The SEC Just Launched a Fake ICO Website to Educate Investors

The U.S. Securities and Exchange Commission wants to ensure investors can identify fraudulent initial coin offerings – even if it has to launch its own to do so.

The regulator announced Wednesday it has launched a mock ICO called HoweyCoin, presumably named after the Howey Test, which “touts an all too good to be true investment opportunity.”

However, the company notes, “the offer isn’t real.” Users who try to invest in the token sale will instead be redirected to the regulator’s education tools, which are aimed at pointing out the signs of fraudulent token sales.

According to the HoweyCoin website, most travel businesses “require processing, centralized currency, and most importantly, nickel and dime fees that add up to literally billions.”

HoweyCoin is different, the fake site says, because:

“HoweyCoins utilize the latest crypto-technology to allow travelers to purchase all segments without these limitations, allowing HoweyCoin users to buy, sell, and trade in a frictionless environment – where they use HoweyCoins to purchase travel OR as a government-backed, freely tradable investment – or both!”

The website goes on to report that investors will receive 1-2 percent returns, and advises them to “HODL,” mimicking websites for existing fraudulent or potentially fraudulent token sales.

The site similarly features Twitter testimonials and list of its team members, though whether any of them are real is debatable – there are no social media or professional profiles linked to the names.

In a press release, the SEC also noted that the site includes “a white paper with a complex yet vague explanation of the investment opportunity, promises of guaranteed returns, and a countdown clock that shows time is quickly running out on the deal of a lifetime.”

In a statement, Owen Donley, chief counsel of the SEC’s Office of Investor Education and Advocacy, said that the site incorporates many of the hallmarks of fraudulent token sales – pertinent information for investors looking to avoid financial pitfalls.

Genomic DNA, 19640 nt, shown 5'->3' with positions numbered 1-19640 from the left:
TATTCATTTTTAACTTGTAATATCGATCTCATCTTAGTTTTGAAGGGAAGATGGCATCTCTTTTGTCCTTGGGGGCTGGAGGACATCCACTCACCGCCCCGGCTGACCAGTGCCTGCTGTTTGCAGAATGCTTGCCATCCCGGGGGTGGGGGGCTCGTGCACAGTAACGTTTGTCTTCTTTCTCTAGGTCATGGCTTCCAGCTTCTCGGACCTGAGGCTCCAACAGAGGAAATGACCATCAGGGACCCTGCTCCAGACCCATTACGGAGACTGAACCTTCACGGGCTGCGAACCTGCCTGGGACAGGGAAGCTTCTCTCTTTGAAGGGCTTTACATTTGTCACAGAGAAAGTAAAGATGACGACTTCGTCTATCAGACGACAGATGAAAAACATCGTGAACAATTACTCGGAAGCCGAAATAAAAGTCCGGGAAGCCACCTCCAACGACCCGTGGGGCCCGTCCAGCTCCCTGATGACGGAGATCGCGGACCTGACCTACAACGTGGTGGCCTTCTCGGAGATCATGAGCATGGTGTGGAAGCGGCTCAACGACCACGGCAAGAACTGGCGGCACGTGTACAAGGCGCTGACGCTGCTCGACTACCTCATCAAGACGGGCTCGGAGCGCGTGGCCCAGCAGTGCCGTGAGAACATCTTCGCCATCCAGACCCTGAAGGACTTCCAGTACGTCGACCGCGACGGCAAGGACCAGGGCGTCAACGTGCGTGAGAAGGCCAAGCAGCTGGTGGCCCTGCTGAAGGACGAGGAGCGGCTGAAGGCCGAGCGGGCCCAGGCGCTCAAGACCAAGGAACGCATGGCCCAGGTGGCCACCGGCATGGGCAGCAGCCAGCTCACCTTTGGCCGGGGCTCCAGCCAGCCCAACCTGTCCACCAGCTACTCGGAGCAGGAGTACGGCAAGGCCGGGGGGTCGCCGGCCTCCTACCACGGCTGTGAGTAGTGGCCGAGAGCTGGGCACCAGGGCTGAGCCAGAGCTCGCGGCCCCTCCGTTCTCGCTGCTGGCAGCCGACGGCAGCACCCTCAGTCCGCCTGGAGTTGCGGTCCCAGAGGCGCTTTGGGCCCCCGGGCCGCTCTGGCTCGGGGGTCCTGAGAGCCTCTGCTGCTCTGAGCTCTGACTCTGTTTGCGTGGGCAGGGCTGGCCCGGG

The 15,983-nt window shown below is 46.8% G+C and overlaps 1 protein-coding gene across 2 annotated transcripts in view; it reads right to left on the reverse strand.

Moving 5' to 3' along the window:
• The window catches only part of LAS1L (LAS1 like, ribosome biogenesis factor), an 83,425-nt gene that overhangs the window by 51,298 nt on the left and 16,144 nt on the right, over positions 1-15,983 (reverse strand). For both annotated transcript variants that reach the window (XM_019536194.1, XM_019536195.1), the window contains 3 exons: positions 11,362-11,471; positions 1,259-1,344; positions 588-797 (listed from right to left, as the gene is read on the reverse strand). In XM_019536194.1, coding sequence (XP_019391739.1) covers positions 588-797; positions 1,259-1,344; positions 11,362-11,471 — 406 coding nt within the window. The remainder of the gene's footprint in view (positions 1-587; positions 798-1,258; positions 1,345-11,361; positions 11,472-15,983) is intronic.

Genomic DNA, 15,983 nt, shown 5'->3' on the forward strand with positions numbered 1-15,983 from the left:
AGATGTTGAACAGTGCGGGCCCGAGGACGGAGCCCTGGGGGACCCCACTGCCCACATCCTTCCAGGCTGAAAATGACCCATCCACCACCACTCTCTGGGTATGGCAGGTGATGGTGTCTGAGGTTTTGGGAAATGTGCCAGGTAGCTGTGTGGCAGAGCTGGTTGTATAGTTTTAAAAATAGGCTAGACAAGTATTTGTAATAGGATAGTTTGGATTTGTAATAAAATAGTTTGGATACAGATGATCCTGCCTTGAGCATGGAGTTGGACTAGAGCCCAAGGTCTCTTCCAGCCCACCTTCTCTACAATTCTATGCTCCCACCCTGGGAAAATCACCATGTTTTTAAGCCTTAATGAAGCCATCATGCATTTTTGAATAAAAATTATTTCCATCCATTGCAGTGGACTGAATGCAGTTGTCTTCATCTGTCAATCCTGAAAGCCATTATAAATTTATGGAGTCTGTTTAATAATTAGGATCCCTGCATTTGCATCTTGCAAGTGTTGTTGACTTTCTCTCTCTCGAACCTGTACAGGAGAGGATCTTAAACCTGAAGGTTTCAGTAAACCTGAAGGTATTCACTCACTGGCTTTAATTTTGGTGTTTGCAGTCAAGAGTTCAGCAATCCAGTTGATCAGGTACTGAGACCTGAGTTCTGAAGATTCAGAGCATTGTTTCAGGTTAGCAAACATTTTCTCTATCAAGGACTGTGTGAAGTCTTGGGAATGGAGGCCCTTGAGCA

“Fraudsters can quickly build an attractive website and load it up with convoluted jargon to lure investors into phony deals,” said Donley. “But fraudulent sites also often have red flags that can be dead giveaways if you know what to look for.”

SEC logo via CoinDesk archives

The leader in blockchain news, CoinDesk is a media outlet that strives for the highest journalistic standards and abides by a strict set of editorial policies. CoinDesk is an independent operating subsidiary of Digital Currency Group, which invests in cryptocurrencies and blockchain startups.

Comments

comments

Filed in: Bitcoin Buzz Tags: ,

You might like:

Tether Floods Into Kraken Exchange, Where Crypto Traders Can Get Dollars Tether Floods Into Kraken Exchange, Where Crypto Traders Can Get Dollars
Ethereum's Constantinople Hard Fork Is Being Delayed Until 2019 Ethereum's Constantinople Hard Fork Is Being Delayed Until 2019
Enough with the ICO-Me-So-Horny-Get-Rich-Quick-Lambo Crypto Enough with the ICO-Me-So-Horny-Get-Rich-Quick-Lambo Crypto
Global AML Watchdog to Release Crypto Regulations By Next June Global AML Watchdog to Release Crypto Regulations By Next June
Sia Network Releases Hard Fork Code to Block Crypto Mining Giants Sia Network Releases Hard Fork Code to Block Crypto Mining Giants
North Korean Hacking Group Lazerus Stole $571 Million in Cryptos: Report North Korean Hacking Group Lazerus Stole $571 Million in Cryptos: Report
Bitcoin's Price Breaks Through Key Support As Stocks Go South Bitcoin's Price Breaks Through Key Support As Stocks Go South
Crypto Exchange Huobi Now Lets Users Swap Between 4 Different Stablecoins Crypto Exchange Huobi Now Lets Users Swap Between 4 Different Stablecoins
© 2018 Virtual Mining Bitcoin News. All rights reserved. XHTML / CSS Valid.